Make sure you have prepared well, and have a structured and organised argument. Use notes and mind maps as prompts if you need them but remember that you will lose voice projection and eye contact if you are read from a speech. Presenting is not a test of fluency of reading. You should conduct yourself as an advocate, not a newsreader.


Everybody presents in a slightly different way and should find a personal style you are comfortable with. Try to be honest, sincere and authoritative (though you do not always need to be right). Try not to be pompous or arrogant. Ultimately, be yourself, an accomplished advocate, rather than an automaton.


Cultivate the art of fine speaking and the power of persuasion. Make sure you use appropriate and simple language (complex language can obscure the message) and keep your role and audience in mind. Where appropriate, use active language rather than passive phrases and make use of questions, emotion and repetition. Consider the pace of your presentation and include pauses for effect if required.

Body language

Be sure to consider your appearance, posture and performance when you are presenting. Different stances can communicate confidence or make you look like a bag of nerves. Think about how you interact with other people in the presentation, and the signals your appearance and behaviour may be sending.

Try it yourself! In no more than five minutes, try and persuade a friend to do something which they have never done before. How easy did you find that? What tactics worked well?


Questioning is the process by which the advocate elicits evidence from witnesses. It is used in two main situations:

Top tip:

  • Keep your questions simple, even if the witnesses are familiar with the facts. This is especially relevant if there is a jury. Try to avoid the use of open questions unless you are questioning your own witness or an expert witness and you know they are reliable. You should be careful to avoid prejudicial effects or digression.
  • Leading questions are forbidden in examination-in-chief, unless the advocates agree that the points are not contentious e.g. a name. This is to avoid bias, the suppression of other evidence or the chance of hearing something not delivered in the witness' own words. In cross-examination, however, nearly all questions are leading questions.
  • Avoid using a rigid list of questions, though you should have a structured plan, and make sure you listen to the answers while you consider your next question.
  • The most important rule is not to ask a question of which you do not know the answer!

Examination-in-chief questions are now commonly written. If you pose them in court, make sure they are not too lengthy. You should structure your witnesses and their testimonies clearly. A chronological approach is the norm, though you can sometimes structure by topic.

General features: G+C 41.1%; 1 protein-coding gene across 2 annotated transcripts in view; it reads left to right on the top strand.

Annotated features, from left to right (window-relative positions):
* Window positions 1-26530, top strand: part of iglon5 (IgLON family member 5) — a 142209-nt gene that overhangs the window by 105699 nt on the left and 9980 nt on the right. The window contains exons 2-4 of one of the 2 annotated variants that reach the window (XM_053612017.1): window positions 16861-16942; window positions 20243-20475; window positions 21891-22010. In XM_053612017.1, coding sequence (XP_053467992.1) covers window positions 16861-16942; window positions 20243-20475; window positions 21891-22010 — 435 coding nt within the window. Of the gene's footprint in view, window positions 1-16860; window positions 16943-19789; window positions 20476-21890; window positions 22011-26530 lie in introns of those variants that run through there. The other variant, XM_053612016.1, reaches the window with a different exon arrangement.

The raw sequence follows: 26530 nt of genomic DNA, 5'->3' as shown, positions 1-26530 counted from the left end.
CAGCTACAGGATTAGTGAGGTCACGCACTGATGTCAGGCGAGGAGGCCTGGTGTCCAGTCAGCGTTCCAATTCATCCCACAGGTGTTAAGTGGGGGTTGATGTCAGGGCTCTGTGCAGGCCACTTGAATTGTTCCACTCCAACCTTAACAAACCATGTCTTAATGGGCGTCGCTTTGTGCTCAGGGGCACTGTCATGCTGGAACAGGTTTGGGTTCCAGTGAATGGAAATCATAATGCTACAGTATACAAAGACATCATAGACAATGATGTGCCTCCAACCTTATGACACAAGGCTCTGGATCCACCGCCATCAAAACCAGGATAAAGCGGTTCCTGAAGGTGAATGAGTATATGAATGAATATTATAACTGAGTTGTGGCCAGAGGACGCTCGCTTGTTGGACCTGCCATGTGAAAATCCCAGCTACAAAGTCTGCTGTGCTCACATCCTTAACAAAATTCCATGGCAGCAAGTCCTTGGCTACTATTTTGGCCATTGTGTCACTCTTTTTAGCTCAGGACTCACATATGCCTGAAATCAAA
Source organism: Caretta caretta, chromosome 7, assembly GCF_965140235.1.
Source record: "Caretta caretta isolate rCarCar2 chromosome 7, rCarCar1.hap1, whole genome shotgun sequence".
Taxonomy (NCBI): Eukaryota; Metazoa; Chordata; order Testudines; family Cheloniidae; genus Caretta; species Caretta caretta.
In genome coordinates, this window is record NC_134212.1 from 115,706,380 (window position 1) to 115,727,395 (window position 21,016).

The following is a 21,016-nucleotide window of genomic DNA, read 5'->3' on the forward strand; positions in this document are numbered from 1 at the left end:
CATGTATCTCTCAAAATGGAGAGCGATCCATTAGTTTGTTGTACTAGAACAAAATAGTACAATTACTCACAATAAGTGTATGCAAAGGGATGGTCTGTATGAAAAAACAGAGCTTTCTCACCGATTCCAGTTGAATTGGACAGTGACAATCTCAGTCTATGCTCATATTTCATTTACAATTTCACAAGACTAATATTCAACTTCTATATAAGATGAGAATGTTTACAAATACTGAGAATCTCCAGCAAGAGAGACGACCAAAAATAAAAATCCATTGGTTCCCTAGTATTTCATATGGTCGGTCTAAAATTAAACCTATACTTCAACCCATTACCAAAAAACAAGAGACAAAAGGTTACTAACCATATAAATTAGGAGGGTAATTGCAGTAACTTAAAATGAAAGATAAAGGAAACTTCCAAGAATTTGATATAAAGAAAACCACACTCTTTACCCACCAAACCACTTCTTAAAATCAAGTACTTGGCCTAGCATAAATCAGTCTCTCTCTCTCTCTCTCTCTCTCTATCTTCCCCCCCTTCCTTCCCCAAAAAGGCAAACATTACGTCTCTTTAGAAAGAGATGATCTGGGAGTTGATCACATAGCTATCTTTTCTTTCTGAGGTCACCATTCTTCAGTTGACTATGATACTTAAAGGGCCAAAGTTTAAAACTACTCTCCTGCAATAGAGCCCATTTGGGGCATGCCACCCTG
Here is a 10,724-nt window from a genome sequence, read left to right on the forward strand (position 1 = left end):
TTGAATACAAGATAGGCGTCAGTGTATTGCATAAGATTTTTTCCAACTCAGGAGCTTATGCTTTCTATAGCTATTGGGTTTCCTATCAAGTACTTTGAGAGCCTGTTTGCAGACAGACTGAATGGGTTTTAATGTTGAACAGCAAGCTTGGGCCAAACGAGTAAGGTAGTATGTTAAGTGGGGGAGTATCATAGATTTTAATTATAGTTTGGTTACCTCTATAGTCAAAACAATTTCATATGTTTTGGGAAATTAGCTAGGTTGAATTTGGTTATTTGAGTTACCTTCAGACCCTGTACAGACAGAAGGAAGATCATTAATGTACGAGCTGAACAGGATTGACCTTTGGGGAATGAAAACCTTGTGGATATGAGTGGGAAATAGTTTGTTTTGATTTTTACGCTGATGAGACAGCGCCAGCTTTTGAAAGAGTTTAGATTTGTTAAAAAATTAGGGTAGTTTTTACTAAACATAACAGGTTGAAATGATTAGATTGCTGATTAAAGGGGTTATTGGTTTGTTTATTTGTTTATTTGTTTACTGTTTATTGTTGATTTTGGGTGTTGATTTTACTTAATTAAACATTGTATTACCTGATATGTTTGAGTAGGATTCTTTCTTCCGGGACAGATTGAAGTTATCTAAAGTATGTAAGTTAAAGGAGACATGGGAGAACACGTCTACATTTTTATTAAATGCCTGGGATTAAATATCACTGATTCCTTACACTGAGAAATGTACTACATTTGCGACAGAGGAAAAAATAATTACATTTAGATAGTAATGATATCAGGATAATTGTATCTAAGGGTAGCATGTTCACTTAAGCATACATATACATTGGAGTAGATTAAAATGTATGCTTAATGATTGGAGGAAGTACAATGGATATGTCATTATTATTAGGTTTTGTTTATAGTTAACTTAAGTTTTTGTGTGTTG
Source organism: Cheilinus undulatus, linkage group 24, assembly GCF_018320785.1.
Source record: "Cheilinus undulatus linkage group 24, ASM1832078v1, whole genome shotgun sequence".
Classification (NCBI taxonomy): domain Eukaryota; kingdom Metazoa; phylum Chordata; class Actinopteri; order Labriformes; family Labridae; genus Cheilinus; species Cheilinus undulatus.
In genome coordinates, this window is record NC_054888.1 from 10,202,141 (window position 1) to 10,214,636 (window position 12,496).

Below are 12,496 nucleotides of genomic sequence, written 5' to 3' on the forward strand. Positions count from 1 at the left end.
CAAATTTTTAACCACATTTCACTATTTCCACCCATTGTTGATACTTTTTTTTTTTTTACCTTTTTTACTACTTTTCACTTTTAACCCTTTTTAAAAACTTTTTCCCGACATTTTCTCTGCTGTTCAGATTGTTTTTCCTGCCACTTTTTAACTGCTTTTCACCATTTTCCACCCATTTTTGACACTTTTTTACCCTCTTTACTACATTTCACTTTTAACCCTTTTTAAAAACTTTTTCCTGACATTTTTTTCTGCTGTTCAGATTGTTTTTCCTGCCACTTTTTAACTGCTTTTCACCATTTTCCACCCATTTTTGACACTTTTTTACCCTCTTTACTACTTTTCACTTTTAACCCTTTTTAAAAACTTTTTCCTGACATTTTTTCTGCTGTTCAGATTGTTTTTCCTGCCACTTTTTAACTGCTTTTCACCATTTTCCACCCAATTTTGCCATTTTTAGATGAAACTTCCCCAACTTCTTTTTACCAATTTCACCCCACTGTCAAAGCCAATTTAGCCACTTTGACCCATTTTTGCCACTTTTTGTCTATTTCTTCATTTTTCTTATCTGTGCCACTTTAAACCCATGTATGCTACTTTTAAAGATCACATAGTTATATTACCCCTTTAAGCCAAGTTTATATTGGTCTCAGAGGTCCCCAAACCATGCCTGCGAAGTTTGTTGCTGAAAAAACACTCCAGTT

Top tip: Examination-in-chief questions are the ‘W’ questions, where, what, who, when, why?

Remember that your witness will be cross-examined by the opposing counsel when you have finished your examination-in-chief and the judge may also question them.

Cross examination

Cross examination aims to test the vigour of opposing witnesses and obtain fresh evidence that is favourable to you. You should take an organised approach, without being too rigid and consider whether to structure your questions by topic or the chronological events.

Cross examination gives you an opportunity to attack the credibility of witnesses, both in general and related to specific issues. You should consider whether you wish to confront the witness at the start of your questioning, or lead them through a train of questions. However, if you discredit the witness in general you should be careful not to destroy your case.

Try to keep your questioning brief and finish on a conclusive point.


Top 10 tips for presentation success:
  1. Make sure you have prepared well, and have developed a clear, structured and organised argument.
  2. Consider who your audience is and tailor your presentation to their needs.
  3. Focus on three key messages that you want your audience to understand and remember.
  4. Don't try to be somebody else. Find a personal presenting style you are comfortable with.
  5. If you must use notes, do not read your presentation directly from them.
  6. Use images, charts, physical signals and pauses to help get your message across. Not just words.
  7. In examination-in-chief, focus on the ‘W’ questions, where, what, who, when, why?
  8. When cross-examining, develop a structured plan but avoid using a rigid list of questions.
  9. Make sure you listen to the answers while you consider your next question.
  10. Don't ask a question unless you know the answer.